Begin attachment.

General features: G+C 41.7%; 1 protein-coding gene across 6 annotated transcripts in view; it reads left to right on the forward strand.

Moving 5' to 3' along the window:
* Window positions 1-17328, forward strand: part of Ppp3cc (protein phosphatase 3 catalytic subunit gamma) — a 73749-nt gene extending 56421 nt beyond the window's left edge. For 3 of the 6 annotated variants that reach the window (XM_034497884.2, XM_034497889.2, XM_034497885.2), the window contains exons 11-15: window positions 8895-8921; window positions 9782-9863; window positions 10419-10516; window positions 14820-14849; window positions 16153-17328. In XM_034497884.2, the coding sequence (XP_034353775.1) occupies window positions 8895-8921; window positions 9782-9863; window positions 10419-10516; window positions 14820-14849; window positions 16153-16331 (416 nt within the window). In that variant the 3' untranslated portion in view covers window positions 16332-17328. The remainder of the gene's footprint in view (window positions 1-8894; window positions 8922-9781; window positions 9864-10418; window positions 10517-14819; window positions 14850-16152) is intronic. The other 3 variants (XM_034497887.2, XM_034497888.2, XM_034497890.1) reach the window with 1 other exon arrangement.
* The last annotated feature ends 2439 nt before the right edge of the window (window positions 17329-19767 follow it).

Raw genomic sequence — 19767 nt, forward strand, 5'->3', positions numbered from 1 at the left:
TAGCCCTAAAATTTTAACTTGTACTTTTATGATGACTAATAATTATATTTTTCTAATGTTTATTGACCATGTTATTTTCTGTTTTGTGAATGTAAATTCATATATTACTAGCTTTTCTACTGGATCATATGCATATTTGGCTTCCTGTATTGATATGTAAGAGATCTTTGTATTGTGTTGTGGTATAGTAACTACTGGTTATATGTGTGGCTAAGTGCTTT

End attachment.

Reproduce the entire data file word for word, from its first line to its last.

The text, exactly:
General features: G+C 41.7%; 1 protein-coding gene across 6 annotated transcripts in view; it reads left to right on the forward strand.

Moving 5' to 3' along the window:
* Window positions 1-17328, forward strand: part of Ppp3cc (protein phosphatase 3 catalytic subunit gamma) — a 73749-nt gene extending 56421 nt beyond the window's left edge. For 3 of the 6 annotated variants that reach the window (XM_034497884.2, XM_034497889.2, XM_034497885.2), the window contains exons 11-15: window positions 8895-8921; window positions 9782-9863; window positions 10419-10516; window positions 14820-14849; window positions 16153-17328. In XM_034497884.2, the coding sequence (XP_034353775.1) occupies window positions 8895-8921; window positions 9782-9863; window positions 10419-10516; window positions 14820-14849; window positions 16153-16331 (416 nt within the window). In that variant the 3' untranslated portion in view covers window positions 16332-17328. The remainder of the gene's footprint in view (window positions 1-8894; window positions 8922-9781; window positions 9864-10418; window positions 10517-14819; window positions 14850-16152) is intronic. The other 3 variants (XM_034497887.2, XM_034497888.2, XM_034497890.1) reach the window with 1 other exon arrangement.
* The last annotated feature ends 2439 nt before the right edge of the window (window positions 17329-19767 follow it).

Raw genomic sequence — 19767 nt, forward strand, 5'->3', positions numbered from 1 at the left:
TAGCCCTAAAATTTTAACTTGTACTTTTATGATGACTAATAATTATATTTTTCTAATGTTTATTGACCATGTTATTTTCTGTTTTGTGAATGTAAATTCATATATTACTAGCTTTTCTACTGGATCATATGCATATTTGGCTTCCTGTATTGATATGTAAGAGATCTTTGTATTGTGTTGTGGTATAGTAACTACTGGTTATATGTGTGGCTAAGTGCTTT